Geopolitics has seldom been as precarious as it is today, with tensions arguably at their most fraught in a generation. Ongoing conflicts in Ukraine and the Middle East have set the stage for uncertainty that is expected to persist well into 2024.
Couple that with a sluggish economic recovery post-pandemic, and supply chain managers have a very difficult “macro environment” to contend with, according to Fraser Robinson, co-founder and CEO of Beacon.
The online retail boom of the pandemic era and subsequent drop in demand as lockdowns were lifted wreaked havoc on inventory levels and global supply chains. As retailers rushed to pile on inventory to meet surging demand, freight rates skyrocketed. When consumer enthusiasm waned, businesses were left with excess stock that was difficult to shift, warehouse space was at a premium and freight rates collapsed.
With this so freshly in the rear-view mirror, Robinson thinks that the future of global supply chains will be influenced by its recent, highly volatile past. He explains: “There’s no way to eliminate risk and volatility from your supply chain entirely, but improving information sharing and collaboration across stakeholders can go a long way to help control the fallout.”
A world of supply chain challenges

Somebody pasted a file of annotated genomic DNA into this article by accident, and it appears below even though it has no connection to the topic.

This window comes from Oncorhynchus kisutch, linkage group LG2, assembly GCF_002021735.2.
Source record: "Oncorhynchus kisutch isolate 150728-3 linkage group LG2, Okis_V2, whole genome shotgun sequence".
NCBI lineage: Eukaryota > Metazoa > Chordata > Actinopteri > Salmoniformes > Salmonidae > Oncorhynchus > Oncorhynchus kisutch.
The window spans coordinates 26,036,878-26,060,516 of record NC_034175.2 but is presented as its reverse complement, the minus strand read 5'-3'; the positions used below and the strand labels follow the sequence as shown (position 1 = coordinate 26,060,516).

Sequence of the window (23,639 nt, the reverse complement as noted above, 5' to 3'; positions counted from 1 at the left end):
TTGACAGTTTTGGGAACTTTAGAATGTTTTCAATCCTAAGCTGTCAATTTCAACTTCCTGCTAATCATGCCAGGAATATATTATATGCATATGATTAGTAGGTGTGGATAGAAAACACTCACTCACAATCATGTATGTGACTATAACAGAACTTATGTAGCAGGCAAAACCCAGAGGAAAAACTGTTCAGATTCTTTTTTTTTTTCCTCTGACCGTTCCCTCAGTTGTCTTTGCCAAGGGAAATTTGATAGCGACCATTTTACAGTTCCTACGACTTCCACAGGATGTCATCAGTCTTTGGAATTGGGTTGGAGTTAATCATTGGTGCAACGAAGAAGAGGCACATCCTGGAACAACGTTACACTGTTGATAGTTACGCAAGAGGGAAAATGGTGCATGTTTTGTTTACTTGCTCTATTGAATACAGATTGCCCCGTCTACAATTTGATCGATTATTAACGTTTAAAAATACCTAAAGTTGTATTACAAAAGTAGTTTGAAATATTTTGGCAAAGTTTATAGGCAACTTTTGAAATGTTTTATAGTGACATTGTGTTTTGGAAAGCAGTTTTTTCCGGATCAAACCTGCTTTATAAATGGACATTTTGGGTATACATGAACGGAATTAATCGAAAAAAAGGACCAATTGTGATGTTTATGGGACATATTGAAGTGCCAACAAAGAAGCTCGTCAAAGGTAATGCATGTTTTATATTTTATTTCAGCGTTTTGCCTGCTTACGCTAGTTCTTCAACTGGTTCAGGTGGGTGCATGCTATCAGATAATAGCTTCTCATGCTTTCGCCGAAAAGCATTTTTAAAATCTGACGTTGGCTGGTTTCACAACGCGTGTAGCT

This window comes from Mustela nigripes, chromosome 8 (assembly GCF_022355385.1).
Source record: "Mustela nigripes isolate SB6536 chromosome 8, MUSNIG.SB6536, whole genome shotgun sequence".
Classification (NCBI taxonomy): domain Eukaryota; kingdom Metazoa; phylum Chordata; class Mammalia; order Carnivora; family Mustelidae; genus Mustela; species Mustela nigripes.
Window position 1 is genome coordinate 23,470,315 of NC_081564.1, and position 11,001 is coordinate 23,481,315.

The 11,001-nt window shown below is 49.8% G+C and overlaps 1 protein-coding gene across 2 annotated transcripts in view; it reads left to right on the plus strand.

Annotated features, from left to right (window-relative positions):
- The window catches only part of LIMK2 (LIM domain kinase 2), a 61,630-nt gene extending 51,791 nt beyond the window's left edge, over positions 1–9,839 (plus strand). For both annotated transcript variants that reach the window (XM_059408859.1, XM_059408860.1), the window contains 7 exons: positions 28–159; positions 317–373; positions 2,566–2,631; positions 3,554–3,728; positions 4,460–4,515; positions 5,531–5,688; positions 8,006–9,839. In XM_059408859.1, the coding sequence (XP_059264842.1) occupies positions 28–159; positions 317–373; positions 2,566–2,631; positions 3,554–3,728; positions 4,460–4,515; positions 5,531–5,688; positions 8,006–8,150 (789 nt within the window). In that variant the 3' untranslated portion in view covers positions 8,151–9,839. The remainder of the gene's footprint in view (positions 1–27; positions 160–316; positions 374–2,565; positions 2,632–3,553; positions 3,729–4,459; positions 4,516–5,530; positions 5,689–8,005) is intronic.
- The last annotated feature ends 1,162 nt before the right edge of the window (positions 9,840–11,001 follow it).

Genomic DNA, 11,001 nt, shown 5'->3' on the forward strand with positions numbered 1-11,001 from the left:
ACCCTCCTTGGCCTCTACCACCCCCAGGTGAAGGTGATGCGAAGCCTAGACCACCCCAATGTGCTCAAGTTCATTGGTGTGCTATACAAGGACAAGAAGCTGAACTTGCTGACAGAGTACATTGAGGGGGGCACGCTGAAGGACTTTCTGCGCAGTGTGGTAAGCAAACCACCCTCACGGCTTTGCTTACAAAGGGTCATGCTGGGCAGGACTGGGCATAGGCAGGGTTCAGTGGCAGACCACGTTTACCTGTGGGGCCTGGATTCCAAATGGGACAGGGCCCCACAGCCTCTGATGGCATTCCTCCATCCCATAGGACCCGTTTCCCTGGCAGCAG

Post-pandemic, supply chain issues continue to be a global reality. Deloitte’s 2023 Central Europe CFO Survey outlines the lasting impacts of various factors on supply chains since 2020’s upheavals. The survey of more than 500 CFOs across 15 central European countries found that higher shipping costs and issues with the delivery of final goods to customers were the primary concerns for 70% and 77% of respondents, respectively.
“The single biggest cost of shipping is fuel, so suddenly shipping costs go up while demand has gone down,” says Robinson. Unrest in Ukraine saw oil prices spike in 2023, adding further pressure. “All these inflationary shocks make their way through the macro system, meaning everything becomes more expensive.”
Customers are feeling worse off now than they have in a long time. Robinson expects today’s “high-interest rate, low growth post-Covid environment” to continue into the new year “until prices, demand and supply start to normalise.”
Some companies have begun to employ tactics to manage low demand by creating supply constraints. Strategies range from slow steaming, where ships deliberately sail at a slower pace, to blank sailing, where ships miss stops along a multi-port journey, “essentially reducing supply to artificially create a demand backlog”.
However, these measures are not an effective long-term solution. Even if current supply chain pressures ease, Robinson says businesses should invest in tools for a collaborative, transparent approach to supply chain management, especially as market dynamics remain unpredictable.
“We’re going into a year with multiple general elections in key countries, such as the US and the UK. These things can move markets in either direction, and, of course, consumer demand will be the key driver of inventory levels,” he explains. “There are lots of moving parts, and markets and economies don’t love volatility.”
Moving towards genuine collaboration
Deloitte’s CFO survey finds that more than half of the respondent companies are looking to meet supply chain challenges by diversifying suppliers and supply routes and increasing collaboration with suppliers.